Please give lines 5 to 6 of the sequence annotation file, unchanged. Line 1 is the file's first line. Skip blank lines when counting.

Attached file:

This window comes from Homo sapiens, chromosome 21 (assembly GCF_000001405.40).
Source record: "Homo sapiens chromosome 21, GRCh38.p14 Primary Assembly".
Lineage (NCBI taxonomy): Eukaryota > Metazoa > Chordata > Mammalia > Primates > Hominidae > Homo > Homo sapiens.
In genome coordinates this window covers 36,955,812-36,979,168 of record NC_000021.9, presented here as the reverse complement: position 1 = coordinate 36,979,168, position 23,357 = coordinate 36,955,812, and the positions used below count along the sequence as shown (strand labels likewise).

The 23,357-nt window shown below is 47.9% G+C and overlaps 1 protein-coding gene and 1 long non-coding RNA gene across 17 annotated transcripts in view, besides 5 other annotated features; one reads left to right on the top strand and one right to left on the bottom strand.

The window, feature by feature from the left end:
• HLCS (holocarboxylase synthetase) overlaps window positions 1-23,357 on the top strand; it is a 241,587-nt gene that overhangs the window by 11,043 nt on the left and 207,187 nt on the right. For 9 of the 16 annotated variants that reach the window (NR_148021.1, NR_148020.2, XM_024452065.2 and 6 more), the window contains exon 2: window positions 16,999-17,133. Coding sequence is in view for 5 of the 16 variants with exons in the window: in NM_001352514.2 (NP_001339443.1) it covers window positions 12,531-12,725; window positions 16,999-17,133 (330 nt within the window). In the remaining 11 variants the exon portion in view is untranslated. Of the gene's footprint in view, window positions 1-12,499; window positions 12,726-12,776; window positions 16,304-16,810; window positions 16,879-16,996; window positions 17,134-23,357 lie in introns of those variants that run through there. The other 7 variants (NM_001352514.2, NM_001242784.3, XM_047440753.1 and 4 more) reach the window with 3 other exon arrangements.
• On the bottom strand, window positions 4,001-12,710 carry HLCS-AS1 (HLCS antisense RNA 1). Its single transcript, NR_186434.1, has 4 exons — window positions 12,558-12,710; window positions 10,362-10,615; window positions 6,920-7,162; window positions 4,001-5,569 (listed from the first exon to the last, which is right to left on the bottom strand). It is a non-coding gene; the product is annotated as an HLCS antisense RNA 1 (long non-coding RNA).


The 23,357-nt window shown below is 47.9% G+C and overlaps 1 protein-coding gene and 1 long non-coding RNA gene across 17 annotated transcripts in view, besides 5 other annotated features; one reads left to right on the top strand and one right to left on the bottom strand.

The window, feature by feature from the left end: